Climate Change

Wetlands Help Fight Climate Change, But the Kind of Wetland Matters

February 24, 2022

On a rainy fall morning, a pair of research technicians from the Berkeley Biometeorology Lab travel in a white pickup truck along a tongue of land where the Sacramento and San Joaquin Rivers converge and then finally join. Even though the road is paved with gravel, the tires kick up dust and mix with the scent of wild fennel. At a nearby pasture, cows chew cud unfazed by the sound of the rattling truck bed or river otters splashing. Sandhill cranes soar above crackling high-tension power lines. Once threatened American white pelicans fly in formation against the backdrop of slow turning wind turbines.

By the time the pickup reaches the 307-acre Mayberry Wetland, the rain lightens to a drizzle and the noise from nearby State Route 160 dissipates. Joe Verfaillie and Daphne Szutu grab their backpacks and toolkits, and walk towards the water’s edge. Here, in a flooded area once dominated by pepperweed and upland grasses, the researchers have constructed a tower, a bristling array of instruments zip-tied to metal scaffolding. “This is basically a fancy weather station,” Verfaillie says. He wears oval clip-on sunglasses and an aged brimmer hat that tames his shoulder-length hair. “It measures relative humidity, air and water temperature, rain, air pressure, salinity, and methane.” The wetlands are constantly exchanging gases, like breathing. Verfaillie and Szutu are here to measure the breath of the wetland.

Verfaillie climbs the scaffolding the way a schoolkid navigates a jungle gym during recess. By the time he reaches the second level, he appears to be hovering just above the cattails, tules, and reeds. Verfaillie cleans and adjusts a weatherproof digital camera while Szutu turns a laptop on and connects it to a terminal from one of the sensors. She adds desiccant to some instruments and mothballs to others. She then downloads the data. One more stop on the breathing-measuring tour is complete. From Mayberry they’ll go to East End and West Pond on Twitchell Island, then to Hill Slough, near Suisun. The data collection tour will take eight hours in all.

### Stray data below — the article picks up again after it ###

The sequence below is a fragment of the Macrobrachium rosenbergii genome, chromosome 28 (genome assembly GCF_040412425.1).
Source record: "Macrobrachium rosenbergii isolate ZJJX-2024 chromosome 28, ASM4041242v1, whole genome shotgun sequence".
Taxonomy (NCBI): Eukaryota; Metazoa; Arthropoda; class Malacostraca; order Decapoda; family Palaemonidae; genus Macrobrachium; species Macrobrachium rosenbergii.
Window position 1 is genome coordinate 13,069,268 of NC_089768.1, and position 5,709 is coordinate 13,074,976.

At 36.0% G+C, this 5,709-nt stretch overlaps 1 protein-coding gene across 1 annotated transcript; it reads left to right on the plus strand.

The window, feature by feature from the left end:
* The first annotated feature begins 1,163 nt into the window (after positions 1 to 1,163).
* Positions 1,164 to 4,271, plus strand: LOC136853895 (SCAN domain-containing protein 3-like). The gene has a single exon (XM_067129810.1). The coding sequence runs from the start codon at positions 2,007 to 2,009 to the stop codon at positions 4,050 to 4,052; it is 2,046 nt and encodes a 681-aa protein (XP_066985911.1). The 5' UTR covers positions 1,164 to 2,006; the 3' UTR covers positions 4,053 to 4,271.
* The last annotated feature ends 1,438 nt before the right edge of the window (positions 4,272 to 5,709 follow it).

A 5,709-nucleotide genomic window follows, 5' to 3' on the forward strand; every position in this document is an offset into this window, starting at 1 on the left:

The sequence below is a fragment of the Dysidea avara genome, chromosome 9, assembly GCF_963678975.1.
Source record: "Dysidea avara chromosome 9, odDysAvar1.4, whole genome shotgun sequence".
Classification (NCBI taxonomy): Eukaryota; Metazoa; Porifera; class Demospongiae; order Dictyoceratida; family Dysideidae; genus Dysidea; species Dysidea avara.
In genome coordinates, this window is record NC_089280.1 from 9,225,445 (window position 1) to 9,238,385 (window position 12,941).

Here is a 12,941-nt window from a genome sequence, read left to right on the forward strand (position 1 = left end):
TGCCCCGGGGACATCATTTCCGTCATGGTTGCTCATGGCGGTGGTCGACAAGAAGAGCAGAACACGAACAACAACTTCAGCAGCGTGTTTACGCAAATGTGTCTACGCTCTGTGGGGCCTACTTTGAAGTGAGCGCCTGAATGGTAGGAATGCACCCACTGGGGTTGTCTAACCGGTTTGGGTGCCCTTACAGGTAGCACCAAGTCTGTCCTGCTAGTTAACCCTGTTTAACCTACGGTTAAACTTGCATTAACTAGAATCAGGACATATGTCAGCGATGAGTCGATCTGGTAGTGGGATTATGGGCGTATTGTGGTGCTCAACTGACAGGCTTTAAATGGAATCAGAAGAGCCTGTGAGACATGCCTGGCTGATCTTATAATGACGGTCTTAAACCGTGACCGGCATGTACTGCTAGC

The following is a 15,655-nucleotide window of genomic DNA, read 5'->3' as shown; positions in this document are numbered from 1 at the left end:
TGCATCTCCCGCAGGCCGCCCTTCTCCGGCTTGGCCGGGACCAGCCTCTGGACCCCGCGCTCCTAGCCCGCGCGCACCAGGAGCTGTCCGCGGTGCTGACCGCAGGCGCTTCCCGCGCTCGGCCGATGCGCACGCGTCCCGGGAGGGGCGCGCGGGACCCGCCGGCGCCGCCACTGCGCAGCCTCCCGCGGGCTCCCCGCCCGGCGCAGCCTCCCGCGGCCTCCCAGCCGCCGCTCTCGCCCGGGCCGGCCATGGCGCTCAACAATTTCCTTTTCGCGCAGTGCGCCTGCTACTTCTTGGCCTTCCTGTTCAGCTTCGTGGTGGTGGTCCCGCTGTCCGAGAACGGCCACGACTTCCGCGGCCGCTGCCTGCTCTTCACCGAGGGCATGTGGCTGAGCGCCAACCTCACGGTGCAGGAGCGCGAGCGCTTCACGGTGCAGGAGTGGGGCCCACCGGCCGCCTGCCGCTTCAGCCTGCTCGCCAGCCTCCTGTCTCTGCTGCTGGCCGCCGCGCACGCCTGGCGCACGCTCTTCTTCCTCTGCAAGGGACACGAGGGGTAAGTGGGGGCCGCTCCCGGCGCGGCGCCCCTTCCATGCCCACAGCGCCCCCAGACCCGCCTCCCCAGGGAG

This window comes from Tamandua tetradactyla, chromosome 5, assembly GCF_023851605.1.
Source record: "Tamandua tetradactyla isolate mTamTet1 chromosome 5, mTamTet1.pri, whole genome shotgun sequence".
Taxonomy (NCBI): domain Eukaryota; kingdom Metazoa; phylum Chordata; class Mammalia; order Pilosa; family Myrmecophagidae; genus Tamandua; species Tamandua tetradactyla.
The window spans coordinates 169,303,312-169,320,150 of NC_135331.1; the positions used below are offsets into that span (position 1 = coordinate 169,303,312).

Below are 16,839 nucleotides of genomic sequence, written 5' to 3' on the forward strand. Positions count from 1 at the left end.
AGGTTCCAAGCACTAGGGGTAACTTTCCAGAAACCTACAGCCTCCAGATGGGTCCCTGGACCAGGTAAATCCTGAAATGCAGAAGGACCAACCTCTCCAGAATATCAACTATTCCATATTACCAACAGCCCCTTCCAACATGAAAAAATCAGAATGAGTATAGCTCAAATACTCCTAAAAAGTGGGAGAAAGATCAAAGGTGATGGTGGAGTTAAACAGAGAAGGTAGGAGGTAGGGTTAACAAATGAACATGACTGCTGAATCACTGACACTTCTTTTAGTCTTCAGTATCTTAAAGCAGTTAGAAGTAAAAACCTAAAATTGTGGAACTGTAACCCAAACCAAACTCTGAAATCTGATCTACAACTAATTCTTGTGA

As slow-moving as it seems, driving through the wetlands where the mud and tides ooze around the gently blowing reeds, Verfaillie and Szutu feel a sense of urgency. The team is fascinated with a process most people only get from science textbooks: something called carbon sequestration. “There’s a local, regional, global push to figure out ways to pull carbon out of the air and growing wetlands is one way to do it,” Verfaillie says.

In 2018, then California Governor Jerry Brown signed an executive order calling for the state to cut its overall emissions to zero by 2045. Global leaders pledged to reduce global emissions by 45 percent by 2030 at the recent COP26. To meet those goals, Verfaillie and Szutu and many others have concluded, we need more carbon-sequestering wetlands, and fast. 

researchers check a wetland monitoring station
UC Berkeley research technicians Joe Verfaillie and Daphne Szutu check a wetland monitoring station in the Delta. (Photo by Francisco Martínezcuello)